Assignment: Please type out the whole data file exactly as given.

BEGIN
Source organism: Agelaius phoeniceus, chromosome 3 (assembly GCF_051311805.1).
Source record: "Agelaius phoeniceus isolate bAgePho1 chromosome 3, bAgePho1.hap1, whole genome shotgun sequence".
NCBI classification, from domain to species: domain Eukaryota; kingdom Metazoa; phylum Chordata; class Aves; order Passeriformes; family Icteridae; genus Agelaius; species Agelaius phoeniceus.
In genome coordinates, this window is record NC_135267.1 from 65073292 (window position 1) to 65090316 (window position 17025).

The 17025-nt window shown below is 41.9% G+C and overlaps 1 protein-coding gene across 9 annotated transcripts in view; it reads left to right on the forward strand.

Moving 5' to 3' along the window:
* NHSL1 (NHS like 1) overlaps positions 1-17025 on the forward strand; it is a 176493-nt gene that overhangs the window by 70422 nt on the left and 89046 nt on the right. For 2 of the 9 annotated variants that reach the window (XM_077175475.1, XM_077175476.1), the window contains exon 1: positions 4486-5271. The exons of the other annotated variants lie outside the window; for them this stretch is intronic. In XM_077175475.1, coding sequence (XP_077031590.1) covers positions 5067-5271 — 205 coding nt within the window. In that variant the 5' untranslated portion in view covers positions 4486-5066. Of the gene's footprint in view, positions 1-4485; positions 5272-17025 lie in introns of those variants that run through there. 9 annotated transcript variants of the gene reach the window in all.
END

Source organism: Agelaius phoeniceus, chromosome 3 (assembly GCF_051311805.1).
Source record: "Agelaius phoeniceus isolate bAgePho1 chromosome 3, bAgePho1.hap1, whole genome shotgun sequence".
NCBI classification, from domain to species: domain Eukaryota; kingdom Metazoa; phylum Chordata; class Aves; order Passeriformes; family Icteridae; genus Agelaius; species Agelaius phoeniceus.
In genome coordinates, this window is record NC_135267.1 from 65073292 (window position 1) to 65090316 (window position 17025).

The 17025-nt window shown below is 41.9% G+C and overlaps 1 protein-coding gene across 9 annotated transcripts in view; it reads left to right on the forward strand.

Moving 5' to 3' along the window:
* NHSL1 (NHS like 1) overlaps positions 1-17025 on the forward strand; it is a 176493-nt gene that overhangs the window by 70422 nt on the left and 89046 nt on the right. For 2 of the 9 annotated variants that reach the window (XM_077175475.1, XM_077175476.1), the window contains exon 1: positions 4486-5271. The exons of the other annotated variants lie outside the window; for them this stretch is intronic. In XM_077175475.1, coding sequence (XP_077031590.1) covers positions 5067-5271 — 205 coding nt within the window. In that variant the 5' untranslated portion in view covers positions 4486-5066. Of the gene's footprint in view, positions 1-4485; positions 5272-17025 lie in introns of those variants that run through there. 9 annotated transcript variants of the gene reach the window in all.